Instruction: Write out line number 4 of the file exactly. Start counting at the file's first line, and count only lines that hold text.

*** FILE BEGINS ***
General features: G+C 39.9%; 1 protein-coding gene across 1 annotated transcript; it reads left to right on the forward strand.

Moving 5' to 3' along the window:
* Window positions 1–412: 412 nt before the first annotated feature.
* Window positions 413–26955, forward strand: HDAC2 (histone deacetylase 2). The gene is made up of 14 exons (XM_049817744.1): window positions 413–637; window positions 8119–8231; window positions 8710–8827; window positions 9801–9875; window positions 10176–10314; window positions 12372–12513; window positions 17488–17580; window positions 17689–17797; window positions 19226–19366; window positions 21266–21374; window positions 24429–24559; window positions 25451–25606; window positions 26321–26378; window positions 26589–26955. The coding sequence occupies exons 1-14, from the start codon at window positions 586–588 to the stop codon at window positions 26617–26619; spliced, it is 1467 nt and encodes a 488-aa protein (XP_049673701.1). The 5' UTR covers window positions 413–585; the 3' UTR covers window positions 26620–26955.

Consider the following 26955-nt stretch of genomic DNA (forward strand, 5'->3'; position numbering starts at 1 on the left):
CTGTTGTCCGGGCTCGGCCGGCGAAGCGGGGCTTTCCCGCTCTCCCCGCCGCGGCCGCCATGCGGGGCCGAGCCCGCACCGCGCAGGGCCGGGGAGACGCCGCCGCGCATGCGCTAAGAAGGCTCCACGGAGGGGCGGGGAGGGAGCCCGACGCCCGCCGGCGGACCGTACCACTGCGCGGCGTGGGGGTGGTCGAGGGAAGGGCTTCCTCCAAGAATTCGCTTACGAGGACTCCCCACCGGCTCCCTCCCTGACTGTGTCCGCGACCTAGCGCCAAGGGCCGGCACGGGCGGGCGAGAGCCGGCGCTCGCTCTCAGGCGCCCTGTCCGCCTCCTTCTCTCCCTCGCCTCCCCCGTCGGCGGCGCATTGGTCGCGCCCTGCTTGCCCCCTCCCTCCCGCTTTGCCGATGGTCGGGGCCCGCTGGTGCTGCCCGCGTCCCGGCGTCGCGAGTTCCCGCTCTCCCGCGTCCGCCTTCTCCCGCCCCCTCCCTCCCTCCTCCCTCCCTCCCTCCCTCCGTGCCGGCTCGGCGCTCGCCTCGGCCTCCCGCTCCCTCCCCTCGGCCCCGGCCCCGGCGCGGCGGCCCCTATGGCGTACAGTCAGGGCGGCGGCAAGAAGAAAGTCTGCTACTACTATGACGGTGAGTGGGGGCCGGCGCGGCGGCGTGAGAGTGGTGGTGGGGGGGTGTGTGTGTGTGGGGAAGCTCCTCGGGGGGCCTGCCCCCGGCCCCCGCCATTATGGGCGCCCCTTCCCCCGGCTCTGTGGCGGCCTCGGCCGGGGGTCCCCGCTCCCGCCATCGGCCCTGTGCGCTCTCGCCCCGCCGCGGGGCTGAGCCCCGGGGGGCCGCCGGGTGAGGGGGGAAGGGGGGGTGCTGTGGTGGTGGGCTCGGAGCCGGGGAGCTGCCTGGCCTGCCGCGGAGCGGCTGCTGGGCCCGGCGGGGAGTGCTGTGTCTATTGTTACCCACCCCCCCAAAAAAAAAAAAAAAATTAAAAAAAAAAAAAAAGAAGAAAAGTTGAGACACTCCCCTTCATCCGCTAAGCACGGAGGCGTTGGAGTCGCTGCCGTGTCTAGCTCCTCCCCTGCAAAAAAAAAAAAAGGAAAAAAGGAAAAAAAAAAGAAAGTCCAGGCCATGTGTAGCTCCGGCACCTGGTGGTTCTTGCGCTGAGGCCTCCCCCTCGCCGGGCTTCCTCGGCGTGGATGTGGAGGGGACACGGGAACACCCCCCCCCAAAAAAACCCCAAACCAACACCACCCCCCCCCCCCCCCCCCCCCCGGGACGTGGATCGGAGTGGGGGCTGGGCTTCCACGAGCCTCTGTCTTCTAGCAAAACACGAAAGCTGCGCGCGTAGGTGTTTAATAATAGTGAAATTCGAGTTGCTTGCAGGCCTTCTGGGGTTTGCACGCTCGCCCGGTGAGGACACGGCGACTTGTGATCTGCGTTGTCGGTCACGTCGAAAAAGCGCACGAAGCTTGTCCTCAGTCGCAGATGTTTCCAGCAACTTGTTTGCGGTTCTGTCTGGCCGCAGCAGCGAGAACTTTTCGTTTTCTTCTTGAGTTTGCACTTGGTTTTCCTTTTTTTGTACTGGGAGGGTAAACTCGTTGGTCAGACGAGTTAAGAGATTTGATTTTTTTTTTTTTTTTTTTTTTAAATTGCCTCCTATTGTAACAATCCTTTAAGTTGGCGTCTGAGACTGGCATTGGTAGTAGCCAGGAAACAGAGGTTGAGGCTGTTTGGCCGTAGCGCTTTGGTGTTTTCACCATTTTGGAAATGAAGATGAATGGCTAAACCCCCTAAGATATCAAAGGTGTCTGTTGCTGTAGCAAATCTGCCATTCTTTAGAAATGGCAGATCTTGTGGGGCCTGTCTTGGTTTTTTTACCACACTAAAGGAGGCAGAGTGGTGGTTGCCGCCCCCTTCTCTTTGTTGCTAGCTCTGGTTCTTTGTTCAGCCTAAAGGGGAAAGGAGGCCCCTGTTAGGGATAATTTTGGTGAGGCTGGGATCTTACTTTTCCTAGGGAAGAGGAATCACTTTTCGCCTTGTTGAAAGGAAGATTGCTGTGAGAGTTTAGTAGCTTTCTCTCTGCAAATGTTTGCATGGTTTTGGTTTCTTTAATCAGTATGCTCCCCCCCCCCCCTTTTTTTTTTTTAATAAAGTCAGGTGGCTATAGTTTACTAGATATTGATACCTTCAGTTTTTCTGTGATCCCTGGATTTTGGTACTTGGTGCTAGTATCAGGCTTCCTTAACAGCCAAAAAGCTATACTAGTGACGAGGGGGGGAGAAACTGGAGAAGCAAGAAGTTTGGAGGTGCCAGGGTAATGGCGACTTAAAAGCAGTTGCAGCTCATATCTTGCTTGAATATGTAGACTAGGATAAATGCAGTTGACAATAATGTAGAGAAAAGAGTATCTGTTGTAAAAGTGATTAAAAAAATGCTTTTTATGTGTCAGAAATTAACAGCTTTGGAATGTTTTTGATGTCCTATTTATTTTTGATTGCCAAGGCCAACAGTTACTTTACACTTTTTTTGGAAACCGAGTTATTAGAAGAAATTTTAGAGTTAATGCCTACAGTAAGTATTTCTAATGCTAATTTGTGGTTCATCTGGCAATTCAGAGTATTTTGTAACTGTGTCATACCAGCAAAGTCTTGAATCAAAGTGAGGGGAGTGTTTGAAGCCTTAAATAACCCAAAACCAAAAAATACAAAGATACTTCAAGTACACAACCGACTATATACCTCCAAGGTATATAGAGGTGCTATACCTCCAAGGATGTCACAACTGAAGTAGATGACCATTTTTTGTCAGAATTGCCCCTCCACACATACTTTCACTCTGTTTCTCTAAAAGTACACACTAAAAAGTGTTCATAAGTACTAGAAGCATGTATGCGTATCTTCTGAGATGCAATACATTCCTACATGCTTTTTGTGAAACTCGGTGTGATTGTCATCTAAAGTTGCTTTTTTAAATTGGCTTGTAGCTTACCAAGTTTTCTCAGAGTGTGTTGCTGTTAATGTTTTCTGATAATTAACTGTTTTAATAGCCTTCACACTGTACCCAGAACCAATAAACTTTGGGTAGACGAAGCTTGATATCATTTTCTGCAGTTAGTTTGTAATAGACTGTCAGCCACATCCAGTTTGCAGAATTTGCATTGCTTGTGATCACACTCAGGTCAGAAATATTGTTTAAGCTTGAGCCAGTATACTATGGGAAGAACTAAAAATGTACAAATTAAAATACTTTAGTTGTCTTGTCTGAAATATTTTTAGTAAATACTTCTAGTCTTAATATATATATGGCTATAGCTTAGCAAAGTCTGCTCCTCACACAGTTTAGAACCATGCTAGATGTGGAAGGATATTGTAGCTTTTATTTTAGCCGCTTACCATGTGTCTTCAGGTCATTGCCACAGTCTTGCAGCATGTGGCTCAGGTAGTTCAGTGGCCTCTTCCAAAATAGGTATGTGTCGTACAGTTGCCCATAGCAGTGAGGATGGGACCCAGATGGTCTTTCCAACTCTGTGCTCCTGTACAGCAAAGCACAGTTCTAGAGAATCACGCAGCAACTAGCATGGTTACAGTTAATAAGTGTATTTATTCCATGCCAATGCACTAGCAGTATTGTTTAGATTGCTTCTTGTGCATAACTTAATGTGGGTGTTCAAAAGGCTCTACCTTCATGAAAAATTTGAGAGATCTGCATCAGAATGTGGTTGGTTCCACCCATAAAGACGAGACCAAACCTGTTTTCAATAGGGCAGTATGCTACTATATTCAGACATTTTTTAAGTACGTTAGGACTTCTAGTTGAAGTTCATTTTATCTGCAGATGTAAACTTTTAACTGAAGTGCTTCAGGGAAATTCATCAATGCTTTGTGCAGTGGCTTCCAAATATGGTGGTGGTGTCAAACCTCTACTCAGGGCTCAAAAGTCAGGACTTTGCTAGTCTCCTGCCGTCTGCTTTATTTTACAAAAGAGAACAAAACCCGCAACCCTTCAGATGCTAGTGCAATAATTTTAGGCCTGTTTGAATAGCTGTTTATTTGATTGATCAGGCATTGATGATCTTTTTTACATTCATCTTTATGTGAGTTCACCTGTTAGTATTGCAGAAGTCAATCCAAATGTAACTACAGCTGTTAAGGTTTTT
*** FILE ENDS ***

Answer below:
* Window positions 413–26955, forward strand: HDAC2 (histone deacetylase 2). The gene is made up of 14 exons (XM_049817744.1): window positions 413–637; window positions 8119–8231; window positions 8710–8827; window positions 9801–9875; window positions 10176–10314; window positions 12372–12513; window positions 17488–17580; window positions 17689–17797; window positions 19226–19366; window positions 21266–21374; window positions 24429–24559; window positions 25451–25606; window positions 26321–26378; window positions 26589–26955. The coding sequence occupies exons 1-14, from the start codon at window positions 586–588 to the stop codon at window positions 26617–26619; spliced, it is 1467 nt and encodes a 488-aa protein (XP_049673701.1). The 5' UTR covers window positions 413–585; the 3' UTR covers window positions 26620–26955.